In the creative industries you always have to negotiate with 4 things in mind: time, territory, use and window.
Intellectual property in a negotiation can be limited in many ways.
Specifically you can segment as much as you want.
For every right.
For every use.
No matter how small it may be.
Let's leave that there.
Usually, when you are negotiating the part of the project that has to do with intellectual property (trademarks, copyrights, interpretations) or image, a cession is requested.
A complete assignment of rights. Everybody. Without restrictions.
That is advantageous for the one who takes them; Because from then on you do not have to ask for authorization for anything else and you know that for an initial price you get all the benefits thereafter.
The assignment is not the only option.
It is possible to license. It is almost always possible to license.
With the license the owner remains the same. Only it authorizes the other party to do certain things, and to pay proportionally for each use that it makes within that authorization.
Always these authorizations can be as generic as they want or as specific as they need.
Not much that binds to the one that obtains it, nor so much that makes it unfair for the one who gives it.
It must be taken into account that giving up everything is not the only option.
Authorizations must be given taking into account 4 criteria:
How long does the authorization take?
Is it an authorization to use for a certain time (eg market)? Or to perform something for a certain time (eg, to record a movie)?
Where can it be used? Where is it going to run? (Eg in Bogotá only)
In a city?
In several? (Eg Bogota and Bucaramanga)
In a country?
In many? (Eg South America)
In the whole universe? (There are contracts for the entire universe ... not a joke).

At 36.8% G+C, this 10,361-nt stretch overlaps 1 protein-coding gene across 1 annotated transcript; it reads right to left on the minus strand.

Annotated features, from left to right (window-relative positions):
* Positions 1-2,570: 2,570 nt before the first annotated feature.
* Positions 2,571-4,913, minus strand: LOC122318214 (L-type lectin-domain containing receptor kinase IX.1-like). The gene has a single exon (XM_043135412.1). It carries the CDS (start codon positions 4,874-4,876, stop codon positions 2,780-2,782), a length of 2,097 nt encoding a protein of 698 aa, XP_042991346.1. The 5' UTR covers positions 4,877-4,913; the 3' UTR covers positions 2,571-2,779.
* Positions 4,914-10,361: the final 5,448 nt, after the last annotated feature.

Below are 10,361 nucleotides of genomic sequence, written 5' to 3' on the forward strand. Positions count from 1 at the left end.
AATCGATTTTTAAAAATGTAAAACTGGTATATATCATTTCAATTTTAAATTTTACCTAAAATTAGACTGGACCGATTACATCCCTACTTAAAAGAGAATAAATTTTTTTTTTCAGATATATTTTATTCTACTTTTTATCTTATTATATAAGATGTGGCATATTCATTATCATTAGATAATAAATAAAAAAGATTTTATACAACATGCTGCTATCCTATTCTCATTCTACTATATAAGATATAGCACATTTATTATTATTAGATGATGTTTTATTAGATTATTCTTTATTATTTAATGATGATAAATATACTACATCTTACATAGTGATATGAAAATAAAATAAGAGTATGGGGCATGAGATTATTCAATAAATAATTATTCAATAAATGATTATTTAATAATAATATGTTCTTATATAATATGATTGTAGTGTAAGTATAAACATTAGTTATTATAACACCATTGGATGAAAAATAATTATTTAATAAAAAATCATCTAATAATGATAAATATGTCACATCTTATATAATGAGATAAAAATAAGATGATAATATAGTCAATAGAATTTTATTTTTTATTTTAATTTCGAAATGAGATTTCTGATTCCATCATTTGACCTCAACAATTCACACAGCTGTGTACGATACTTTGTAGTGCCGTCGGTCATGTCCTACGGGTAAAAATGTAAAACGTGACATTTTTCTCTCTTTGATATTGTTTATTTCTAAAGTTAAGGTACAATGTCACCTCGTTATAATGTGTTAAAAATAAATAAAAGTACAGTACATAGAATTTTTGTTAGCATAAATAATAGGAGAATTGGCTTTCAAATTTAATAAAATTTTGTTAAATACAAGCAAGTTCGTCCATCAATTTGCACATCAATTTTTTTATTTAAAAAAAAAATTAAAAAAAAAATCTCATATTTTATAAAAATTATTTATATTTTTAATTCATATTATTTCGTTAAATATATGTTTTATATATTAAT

How will it be used (eg print, project, distribute)
For something specific? (Eg you can limit the purposes ..."For the Christmas campaign"; "Provided that nothing is charged to the end user")
How many times will it be used? (Eg number of prints in a book)
Is there a limit?
Is there any way to count them?
What happens if we reach the limit? Is the authorization finished? Is renewed? Does the price change? (Eg for the second run of a book, conditions may change)
Where is it going to explode? (E.g. Netflix y Amazon Fire TV They look the same but they must have separate authorizations; Or sayStreaming-on-demand video platforms by subscriptionAnd covers both ... and others that exist ... Hulu?)
Under what conditions will that window be used?
The right is in the exceptions. But these four tips are the fundamentals. You have to put them on the table, so we know how much each part needs and how much it really has to give.
The big problem is that there is no correct answer to any of these questions.
And they can say, "I dont know" y "I do not care" or better“this time does not matter".
It depends on each project. There are rules, there are markets and there are always exceptions.
But these questions should always be answered.